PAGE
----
Robert Chenciner, a senior member St. Antony’s College at University of Oxford, and author of Dagestan: Tradition and Survival (Palgrave Macmillan, Caucasus World Series, 1997), reviews Alisa Ganieva’s much-discussed book, The Holiday Mountain.
Walls should be a wonderful construct for this story. The walls visible from outer space are the Great Wall of China, Hadrian’s Wall across north Britain, the triple walls of Constantinople, the Sassanian Persian walls of Derbent, and others in Dagestan. In modern times there rose the former Berlin Wall, the West Bank Wall, and the Belfast Wall. So the mythical wall of the title is in rich company.
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I am approaching the review of this book with a lot of excitement and thrill. First of all, this is by far my favorite book about the Caucasus. Second, it is one of the few (and spectacular) examples of applying world-system analysis to post-Soviet material, and perhaps, the first work doing that for contemporary Caucasus.
I should be honest, I failed all my homeworks and everything else when I came across this book: I could not stop reading until I finished the last line with along with the first rays of morning sun throwing light upon my sleeplessly desolate room. It is an incredibly compelling narrative, and the book is as dynamic as an adventure novel – which, to some extent, it is.
Continue reading “Book Review: Georgi M. Derluguian. Bourdieu’s Secret Admirer in The Caucasus. A World-System Biography.”
We all remember Lev Tolstoi’s ‘Khadzhi-Murat’: a tragic story of double loyalties, love, challenged by fidelity and vice versa. Perhaps that would be no exaggeration to say that every reader of ‘Khadzhi-Murat’ must have gone through the same torturing feeling of curiosity and puzzlement trying to uncover the real incentives for Khadhi-Murat’s actions, and understand what this mysterious character really cared about and longed for.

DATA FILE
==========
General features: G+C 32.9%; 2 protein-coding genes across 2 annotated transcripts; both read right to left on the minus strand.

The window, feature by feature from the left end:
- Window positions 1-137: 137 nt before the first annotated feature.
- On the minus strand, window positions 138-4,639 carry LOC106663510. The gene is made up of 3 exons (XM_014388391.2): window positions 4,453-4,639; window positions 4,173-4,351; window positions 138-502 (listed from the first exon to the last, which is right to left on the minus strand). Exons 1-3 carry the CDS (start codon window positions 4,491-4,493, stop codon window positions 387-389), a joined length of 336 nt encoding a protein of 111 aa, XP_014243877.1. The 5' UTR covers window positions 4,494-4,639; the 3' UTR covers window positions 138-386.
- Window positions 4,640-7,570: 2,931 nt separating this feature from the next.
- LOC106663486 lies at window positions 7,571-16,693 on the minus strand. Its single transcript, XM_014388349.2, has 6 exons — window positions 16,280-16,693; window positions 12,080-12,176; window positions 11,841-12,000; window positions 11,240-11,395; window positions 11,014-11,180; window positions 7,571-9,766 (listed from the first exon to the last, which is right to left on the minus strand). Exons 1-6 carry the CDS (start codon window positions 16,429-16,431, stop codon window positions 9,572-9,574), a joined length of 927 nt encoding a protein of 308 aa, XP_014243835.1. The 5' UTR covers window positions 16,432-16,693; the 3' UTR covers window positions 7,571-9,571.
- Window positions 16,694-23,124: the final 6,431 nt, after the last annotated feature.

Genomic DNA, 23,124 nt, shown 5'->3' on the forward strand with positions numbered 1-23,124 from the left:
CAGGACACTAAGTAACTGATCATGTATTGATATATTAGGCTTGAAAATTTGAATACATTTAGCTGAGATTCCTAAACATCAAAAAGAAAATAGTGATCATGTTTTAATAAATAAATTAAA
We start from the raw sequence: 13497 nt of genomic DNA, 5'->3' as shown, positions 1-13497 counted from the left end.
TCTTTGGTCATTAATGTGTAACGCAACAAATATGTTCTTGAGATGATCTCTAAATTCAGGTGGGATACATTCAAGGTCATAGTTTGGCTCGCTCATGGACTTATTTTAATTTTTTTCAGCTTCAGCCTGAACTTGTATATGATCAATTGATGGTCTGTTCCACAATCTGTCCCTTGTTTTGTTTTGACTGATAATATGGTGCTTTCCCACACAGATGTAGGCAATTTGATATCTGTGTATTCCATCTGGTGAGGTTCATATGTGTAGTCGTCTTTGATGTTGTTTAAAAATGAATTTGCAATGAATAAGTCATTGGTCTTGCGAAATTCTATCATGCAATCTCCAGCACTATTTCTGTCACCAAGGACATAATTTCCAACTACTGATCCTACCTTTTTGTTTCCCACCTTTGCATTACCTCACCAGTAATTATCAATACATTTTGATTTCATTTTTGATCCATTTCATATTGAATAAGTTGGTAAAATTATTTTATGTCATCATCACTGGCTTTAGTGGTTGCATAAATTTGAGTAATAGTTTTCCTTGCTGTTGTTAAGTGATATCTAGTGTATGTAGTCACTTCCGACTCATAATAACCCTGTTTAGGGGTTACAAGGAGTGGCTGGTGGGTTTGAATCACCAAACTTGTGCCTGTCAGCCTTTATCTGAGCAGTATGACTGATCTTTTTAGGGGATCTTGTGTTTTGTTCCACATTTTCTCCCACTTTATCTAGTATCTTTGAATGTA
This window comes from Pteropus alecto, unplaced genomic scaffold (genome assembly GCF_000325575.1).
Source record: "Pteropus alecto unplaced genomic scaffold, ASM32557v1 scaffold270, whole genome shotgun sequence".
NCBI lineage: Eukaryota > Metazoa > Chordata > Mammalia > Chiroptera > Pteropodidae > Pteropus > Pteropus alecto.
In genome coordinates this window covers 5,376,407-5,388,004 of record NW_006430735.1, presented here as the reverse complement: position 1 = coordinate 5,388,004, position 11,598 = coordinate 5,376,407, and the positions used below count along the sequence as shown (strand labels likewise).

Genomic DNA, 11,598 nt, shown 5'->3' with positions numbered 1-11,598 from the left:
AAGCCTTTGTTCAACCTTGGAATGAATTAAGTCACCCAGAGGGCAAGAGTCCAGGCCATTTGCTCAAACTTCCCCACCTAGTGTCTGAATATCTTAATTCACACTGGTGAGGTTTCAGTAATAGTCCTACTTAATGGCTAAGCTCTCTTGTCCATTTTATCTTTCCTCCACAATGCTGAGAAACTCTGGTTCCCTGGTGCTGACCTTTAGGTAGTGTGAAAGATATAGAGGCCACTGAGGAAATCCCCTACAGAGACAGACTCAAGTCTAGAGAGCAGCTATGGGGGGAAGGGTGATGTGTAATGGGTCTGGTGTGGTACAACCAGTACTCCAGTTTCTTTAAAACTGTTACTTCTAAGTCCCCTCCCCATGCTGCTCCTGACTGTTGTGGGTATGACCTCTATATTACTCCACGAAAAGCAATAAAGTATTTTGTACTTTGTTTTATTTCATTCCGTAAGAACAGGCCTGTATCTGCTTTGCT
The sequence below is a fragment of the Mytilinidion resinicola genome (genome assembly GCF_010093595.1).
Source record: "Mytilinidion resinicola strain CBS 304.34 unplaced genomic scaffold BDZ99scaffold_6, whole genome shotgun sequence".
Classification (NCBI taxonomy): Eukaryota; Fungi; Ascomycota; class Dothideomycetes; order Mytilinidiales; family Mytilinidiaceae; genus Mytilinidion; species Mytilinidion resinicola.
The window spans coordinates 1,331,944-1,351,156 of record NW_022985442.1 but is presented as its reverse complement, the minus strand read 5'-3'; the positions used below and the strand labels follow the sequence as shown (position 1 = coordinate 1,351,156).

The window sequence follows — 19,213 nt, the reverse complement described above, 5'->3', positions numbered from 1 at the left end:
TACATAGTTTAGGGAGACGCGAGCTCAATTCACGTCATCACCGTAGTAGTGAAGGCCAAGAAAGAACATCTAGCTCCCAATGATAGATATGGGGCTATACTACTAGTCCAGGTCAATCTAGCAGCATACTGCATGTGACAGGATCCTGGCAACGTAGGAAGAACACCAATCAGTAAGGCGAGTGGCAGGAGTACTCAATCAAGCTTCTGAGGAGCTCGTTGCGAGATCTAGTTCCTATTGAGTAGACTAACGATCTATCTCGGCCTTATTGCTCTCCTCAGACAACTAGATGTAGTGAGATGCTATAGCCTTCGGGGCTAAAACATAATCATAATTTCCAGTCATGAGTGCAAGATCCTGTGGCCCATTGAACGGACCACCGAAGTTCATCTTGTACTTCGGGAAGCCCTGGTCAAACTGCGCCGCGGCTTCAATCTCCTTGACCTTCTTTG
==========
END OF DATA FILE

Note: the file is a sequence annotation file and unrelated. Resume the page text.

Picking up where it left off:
Miсhael Khodarkovsky’s ‘Bitter Choices: Loyalty and Betrayal in Russian Conquest of the North Caucasus’ gives one the opportunity to do so. Khodarkovsky’s absolutely compelling read focuses on a character very similar to that of Khadzhi-Murat. Semen Atarschikov, of Chechen/Kumyk and Cossack/Nogai descent, is a mysterious figure in the annals of Russia’s North Caucasus quest. Raised as a Chechen, Atarshikov was rooted both in Russian and Chechen cultures, and it was his knowledge of both languages as well as Arabic and Tatar (think of Khadzhi-Murat again) that brought him quick promotion in the Russian army which he joined at the age of sixteen, in 1823 to serve as an interpreter. We come across Atarschikov’s portrait in v.5 of Vasilij Potto’s ‘Kavkazskaia voina: Vremia Paskevicha, ili Bunt Chechni’: Continue reading “Book Review: Michael Khodarkovsky. Bitter Choices: Loyalty and Betrayal in the Russian Conquest of the North Caucasus”